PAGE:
"The Hague - Henri Hayden (1883-1970)"An oil on paper mounted on canvas measuring 46 x 33 cm (without the frame montparnasse) signed lower right and located on the back at The Hague by Henri Hayden (1883-1970)
Henri Hayden is a French painter and lithographer of Polish origin, born December 24, 1883 in Warsaw and died in Paris on May 12, 1970.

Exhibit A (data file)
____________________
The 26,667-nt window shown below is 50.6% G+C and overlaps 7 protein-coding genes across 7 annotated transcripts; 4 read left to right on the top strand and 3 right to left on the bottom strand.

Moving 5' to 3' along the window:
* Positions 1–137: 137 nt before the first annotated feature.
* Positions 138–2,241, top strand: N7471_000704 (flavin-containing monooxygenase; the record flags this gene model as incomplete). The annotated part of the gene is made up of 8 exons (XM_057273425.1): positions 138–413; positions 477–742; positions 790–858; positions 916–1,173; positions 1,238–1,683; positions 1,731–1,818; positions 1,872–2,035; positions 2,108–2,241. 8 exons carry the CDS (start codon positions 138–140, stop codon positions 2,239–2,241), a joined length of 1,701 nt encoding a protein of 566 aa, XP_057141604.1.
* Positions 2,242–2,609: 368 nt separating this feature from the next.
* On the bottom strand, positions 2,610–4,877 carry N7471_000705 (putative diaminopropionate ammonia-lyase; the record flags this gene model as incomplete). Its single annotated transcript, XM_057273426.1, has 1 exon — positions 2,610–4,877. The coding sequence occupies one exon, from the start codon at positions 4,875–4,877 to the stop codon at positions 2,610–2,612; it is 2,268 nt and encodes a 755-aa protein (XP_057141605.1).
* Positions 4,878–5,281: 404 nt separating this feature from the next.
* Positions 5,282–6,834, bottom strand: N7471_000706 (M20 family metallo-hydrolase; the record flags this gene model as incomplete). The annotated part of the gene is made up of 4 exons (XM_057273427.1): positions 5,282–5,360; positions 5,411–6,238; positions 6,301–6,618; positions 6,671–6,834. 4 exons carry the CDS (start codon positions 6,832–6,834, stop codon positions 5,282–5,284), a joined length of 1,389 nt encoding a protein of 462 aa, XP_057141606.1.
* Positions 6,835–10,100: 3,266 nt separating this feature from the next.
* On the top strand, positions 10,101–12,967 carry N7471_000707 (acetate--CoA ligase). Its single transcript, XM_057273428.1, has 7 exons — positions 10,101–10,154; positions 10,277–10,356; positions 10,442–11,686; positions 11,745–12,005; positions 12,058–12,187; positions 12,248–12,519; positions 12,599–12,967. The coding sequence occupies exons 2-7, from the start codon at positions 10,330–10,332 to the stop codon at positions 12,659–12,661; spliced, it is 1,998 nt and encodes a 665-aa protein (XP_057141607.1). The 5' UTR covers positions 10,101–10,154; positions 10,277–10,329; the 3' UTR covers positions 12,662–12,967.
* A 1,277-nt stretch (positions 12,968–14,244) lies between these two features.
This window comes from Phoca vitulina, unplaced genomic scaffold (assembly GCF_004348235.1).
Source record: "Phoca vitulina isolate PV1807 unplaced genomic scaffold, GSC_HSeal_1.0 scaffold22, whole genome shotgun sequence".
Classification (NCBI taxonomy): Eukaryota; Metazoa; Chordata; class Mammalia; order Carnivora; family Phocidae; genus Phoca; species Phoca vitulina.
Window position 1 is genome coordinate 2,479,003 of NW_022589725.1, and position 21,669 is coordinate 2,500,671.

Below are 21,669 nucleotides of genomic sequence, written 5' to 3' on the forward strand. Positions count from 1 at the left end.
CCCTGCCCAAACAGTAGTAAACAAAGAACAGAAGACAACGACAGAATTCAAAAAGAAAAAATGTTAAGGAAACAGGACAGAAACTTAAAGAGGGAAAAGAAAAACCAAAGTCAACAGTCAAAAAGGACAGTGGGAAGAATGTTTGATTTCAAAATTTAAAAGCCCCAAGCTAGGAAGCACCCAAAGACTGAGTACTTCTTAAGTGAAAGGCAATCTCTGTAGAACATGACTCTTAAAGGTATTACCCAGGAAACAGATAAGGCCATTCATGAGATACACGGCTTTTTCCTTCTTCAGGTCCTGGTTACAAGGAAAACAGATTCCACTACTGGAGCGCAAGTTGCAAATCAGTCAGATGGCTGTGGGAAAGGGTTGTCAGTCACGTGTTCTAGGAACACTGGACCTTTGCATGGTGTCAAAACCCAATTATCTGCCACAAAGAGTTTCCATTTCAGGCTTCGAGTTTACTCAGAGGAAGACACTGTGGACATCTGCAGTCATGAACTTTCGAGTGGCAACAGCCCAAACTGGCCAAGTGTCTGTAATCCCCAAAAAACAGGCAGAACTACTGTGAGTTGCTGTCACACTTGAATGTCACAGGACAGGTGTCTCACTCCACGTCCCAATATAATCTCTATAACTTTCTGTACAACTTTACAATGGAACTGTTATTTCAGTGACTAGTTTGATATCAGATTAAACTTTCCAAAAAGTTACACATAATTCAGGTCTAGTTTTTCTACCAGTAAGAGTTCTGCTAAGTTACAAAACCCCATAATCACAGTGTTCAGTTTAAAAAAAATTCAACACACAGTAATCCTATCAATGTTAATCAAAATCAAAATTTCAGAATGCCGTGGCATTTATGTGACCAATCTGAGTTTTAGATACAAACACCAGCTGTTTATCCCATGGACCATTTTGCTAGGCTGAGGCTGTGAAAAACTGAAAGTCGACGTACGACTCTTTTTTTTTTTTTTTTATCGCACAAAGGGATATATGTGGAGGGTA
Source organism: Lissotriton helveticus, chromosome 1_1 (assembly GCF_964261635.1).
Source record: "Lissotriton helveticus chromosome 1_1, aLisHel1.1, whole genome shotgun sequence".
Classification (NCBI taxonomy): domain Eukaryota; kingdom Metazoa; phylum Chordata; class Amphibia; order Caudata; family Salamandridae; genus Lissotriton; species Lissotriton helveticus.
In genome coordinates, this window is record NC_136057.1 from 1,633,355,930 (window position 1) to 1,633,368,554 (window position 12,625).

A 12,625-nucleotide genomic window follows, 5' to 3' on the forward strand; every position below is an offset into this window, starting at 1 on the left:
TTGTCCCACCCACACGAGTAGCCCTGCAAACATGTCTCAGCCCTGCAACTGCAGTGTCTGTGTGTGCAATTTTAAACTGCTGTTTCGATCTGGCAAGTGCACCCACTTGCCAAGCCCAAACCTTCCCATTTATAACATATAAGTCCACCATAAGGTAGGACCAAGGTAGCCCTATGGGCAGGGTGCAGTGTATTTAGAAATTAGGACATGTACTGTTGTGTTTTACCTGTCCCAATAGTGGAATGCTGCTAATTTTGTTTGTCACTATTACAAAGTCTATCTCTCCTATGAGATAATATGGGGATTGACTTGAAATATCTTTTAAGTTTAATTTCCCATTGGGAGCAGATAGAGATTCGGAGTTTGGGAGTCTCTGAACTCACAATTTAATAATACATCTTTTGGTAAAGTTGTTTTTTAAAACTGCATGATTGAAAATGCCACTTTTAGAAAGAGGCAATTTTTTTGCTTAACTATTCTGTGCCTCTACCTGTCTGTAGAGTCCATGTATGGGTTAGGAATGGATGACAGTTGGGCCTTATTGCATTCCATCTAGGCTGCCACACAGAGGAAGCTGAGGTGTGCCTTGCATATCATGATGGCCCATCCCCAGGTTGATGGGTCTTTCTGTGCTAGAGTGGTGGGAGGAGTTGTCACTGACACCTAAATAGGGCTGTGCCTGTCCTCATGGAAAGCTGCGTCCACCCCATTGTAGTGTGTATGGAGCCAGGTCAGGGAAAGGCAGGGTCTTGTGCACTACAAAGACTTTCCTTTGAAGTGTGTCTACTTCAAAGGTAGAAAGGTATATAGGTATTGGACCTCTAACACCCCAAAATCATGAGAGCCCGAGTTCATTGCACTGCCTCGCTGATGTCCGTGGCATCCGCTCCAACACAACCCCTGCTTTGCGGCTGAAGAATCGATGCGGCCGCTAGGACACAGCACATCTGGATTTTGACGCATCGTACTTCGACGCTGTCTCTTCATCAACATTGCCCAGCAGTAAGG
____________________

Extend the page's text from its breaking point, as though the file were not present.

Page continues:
Henri Hayden, "under parental pressure", followed in 1902 engineering studies at the Polytechnic University of Warsaw, registering parallel to the School of fine arts. In 1907, he moved to Paris in a workshop located boulevard Saint-Michel where he worked in great solitude, however attending for a few months in the year 1908 painting academy La Palette where teach Georges Desvallières and Charles Guerin. He spent the summer of 1908 in Pont-Aven, returning to Brittany, Pouldu, from 1909 to 1912. In 1909, Hayden participated for the first time in the Salon d'automne. In 1910, he met André Salmon. His first solo exhibition was held in 1911 at the Druet Gallery in Paris. From 1912 his admiration for Cézanne is such that we qualify his production until 1914 period "Cézanne". From the years 1914-1915, Hayden frequent cubists and, recommended by Juan Gris, signed in 1915 an exclusive contract with the gallery of the Modern Effort directed by Léonce Rosenberg, ardent defender of cubists. Under the German occupation, Henri Hayden first fled to Auvergne where he met his friend Robert Delaunay. They join Mougins on the Côte d'Azur, but the German advance of 1943 led Hayden to take refuge in Roussillon d'Apt (Vaucluse) where he befriended Samuel Beckett. Back in Paris in 1944, Hayden discovered his looted studio.